Microsoft Releasing New Xbox In 2028 Featuring Hybrid Computing

The recent leak from the FTC v. Microsoft case not only unveiled the new disc-less Xbox Series X but also shed light on Microsoft’s long-term vision for 2028. In that timeframe, the company envisions achieving “full convergence” between its cloud gaming platform and physical hardware, with the ultimate goal of delivering “cloud hybrid games.”

“Our vision: develop a next generation hybrid game platform capable of leveraging the combined power of the client and cloud to deliver deeper immersion and entirely new classes of game experiences.”

These statements are extracted from a single slide originating from a leaked presentation titled “The Next Generation of Gaming at Microsoft.” This presentation, seemingly dated May 2022, centers entirely on this concept.

Microsoft envisions a scenario in which you engage in gaming experiences using the combined capabilities of a budget-friendly device, potentially a handheld device priced below $99, in conjunction with its xCloud platform.

Microsoft has already dabbled in a similar approach, as seen in Microsoft Flight Simulator, where photorealistic scenery is streamed from a massive 2-petabyte cloud instead of being stored on your Xbox or PC, where the majority of the game operates. However, one of the most notable examples of this concept dates back to 2014 with an Amazon demonstration. In this demo, armies reminiscent of those in “The Lord of the Rings” don’t reside on your device; only the ballista operates locally to ensure a responsive gaming experience.

In the leaked documents, Microsoft is referring to this concept as “Cohesive Hybrid Compute,” which represents a comprehensive architectural approach encompassing cloud-to-edge integration across silicon, graphics, and operating systems to enable universal gaming experiences.

If this plan is indeed in motion, it could be underway already. The team has indicated the necessity of forming partnerships with AMD in the first quarter of this year to secure access to the company’s Navi 5 graphics technology, bearing in mind that the current graphics architecture is at Navi 3. Additionally, they are exploring the possibility of obtaining AMD’s Zen 6 CPU cores, and they are also contemplating collaboration with Arm.

Furthermore, Microsoft has identified a potential requirement for an NPU (neural processing unit), serving as a machine learning AI coprocessor. This NPU would offer a wide array of advantages, including super resolution, latency compensation, frame rate interpolation, and more.

Contained within the documents is a comprehensive prospective roadmap for this technology. According to the plan, hardware design would commence in 2024, the initial developer kits would be available in 2027, and the production of the first hybrid cloud games would span from 2024 through 2026.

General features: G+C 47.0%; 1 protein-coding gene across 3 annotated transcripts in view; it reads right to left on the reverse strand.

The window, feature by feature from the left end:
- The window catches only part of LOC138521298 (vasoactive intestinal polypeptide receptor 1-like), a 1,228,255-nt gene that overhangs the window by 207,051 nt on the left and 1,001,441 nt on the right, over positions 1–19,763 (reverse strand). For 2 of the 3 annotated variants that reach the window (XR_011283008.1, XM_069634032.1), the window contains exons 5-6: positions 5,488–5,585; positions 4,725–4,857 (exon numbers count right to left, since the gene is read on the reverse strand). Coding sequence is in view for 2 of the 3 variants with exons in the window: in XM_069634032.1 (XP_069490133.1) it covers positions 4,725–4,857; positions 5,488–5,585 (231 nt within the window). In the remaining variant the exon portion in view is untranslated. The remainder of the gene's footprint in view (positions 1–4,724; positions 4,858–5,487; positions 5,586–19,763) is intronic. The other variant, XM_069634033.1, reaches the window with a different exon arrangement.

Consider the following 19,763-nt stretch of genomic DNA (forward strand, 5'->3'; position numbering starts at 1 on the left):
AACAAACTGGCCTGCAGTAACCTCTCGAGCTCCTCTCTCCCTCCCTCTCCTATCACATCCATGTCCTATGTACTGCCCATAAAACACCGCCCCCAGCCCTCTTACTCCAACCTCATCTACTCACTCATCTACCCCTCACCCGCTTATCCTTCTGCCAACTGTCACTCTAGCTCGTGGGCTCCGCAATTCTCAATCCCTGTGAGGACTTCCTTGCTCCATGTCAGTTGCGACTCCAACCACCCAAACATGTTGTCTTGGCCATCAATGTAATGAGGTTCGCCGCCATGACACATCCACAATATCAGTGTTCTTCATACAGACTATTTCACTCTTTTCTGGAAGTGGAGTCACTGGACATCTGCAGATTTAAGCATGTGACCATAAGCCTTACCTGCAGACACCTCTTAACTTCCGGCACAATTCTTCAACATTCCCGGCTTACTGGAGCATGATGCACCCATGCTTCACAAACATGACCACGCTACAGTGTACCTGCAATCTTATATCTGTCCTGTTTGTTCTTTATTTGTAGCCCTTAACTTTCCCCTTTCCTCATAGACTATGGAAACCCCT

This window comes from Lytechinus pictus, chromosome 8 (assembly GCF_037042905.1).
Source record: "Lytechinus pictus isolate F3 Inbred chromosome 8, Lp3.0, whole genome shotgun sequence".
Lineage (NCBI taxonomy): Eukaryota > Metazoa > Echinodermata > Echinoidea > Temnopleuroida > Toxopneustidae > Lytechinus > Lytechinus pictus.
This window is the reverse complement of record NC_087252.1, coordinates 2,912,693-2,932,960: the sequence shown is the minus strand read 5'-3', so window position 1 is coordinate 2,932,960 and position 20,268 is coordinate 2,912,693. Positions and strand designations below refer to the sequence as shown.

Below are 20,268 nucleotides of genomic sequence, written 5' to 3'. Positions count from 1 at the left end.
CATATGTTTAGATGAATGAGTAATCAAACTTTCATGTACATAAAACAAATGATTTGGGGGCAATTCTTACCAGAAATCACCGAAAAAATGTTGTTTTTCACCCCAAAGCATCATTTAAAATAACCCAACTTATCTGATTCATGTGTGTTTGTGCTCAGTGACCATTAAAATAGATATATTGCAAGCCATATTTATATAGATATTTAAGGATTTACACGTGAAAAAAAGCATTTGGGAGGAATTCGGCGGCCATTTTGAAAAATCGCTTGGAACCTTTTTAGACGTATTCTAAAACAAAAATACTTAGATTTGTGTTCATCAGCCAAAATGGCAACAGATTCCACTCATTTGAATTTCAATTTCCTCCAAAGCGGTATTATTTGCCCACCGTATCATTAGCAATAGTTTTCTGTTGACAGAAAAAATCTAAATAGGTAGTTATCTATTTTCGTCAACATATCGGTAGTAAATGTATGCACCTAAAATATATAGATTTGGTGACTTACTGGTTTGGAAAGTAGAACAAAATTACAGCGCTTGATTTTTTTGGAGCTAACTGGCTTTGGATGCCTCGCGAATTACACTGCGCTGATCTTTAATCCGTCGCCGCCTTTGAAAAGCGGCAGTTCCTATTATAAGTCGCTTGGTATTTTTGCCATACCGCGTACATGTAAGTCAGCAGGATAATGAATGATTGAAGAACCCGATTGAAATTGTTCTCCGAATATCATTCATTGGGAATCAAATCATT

However, prior to these developments, as indicated by another slide, the company had crucial decisions to make concerning the silicon, the development of a streamlined operating system to support the local aspects of these cloud games, the allocation of responsibilities among teams, and the hardware choices that would complement this endeavor. It’s entirely plausible that none of these decisions materialized, much like Microsoft’s decision to forgo its “dedicated xCloud SKU” in favor of collaborating with other service providers.

Based on the leaked documents, it appears that this pitch emerged from a significant and continuous dialogue among Microsoft’s senior leadership. This discussion involved prominent figures such as CEO Satya Nadella, Xbox head Phil Spencer, Windows devices and operating system leader Panos Panay, xCloud Chief Vice President Kareem Choudhry, and others.

“We are building 4 types of computers: (1) cloud everything, (2) a hybrid Xbox, (3) hybrid Windows, and (4) hybrid HoloLens,” wrote Nadella, according to the leaded documents. “We need to bring the company’s systems talent together to align on a unified vision.”

“We can’t go from big idea to big idea. We need a single big idea to rally the company around,” he wrote.

In an additional document dated May 2022, titled “Roadmap to 2030,” Microsoft hints at a potential strategy centered around the controller. One pivotal principle states, “The controller becomes the centerpiece,” with the additional notion that “The new Xbox controller is all you require to play on any device.” This document goes on to introduce “Sebile,” a fresh Xbox controller featuring “Direct-to-Cloud” connectivity, along with support for Xbox Wireless and Bluetooth connections.

Furthermore, the document includes images of prospective concepts such as a “Mobile Controller,” a “One-hand Controller,” and even a gaming keyboard and mouse, which Microsoft had evidently contemplated producing themselves.

The document also references a project called “Cloud Console (Keystone)” that had already secured funding, in addition to the forthcoming “Brooklin” Xbox Series X refresh and the previously mentioned Sebile gamepad. However, it’s worth noting that as of May 2022, the “full product vision” for Sebile had not yet received approval.

Back in 2021, Microsoft brought on board Kim Swift, a former Google Stadia design director renowned for her work on Valve’s “Portal,” to establish a new team dedicated to cloud-native games. It remains unclear if this initiative is directly related to the developments outlined here. In a parallel move, Sony recruited Jade Raymond from the remnants of Stadia, with her studio actively engaged in cloud gaming technology, signaling a potential push into cloud gaming from Sony.

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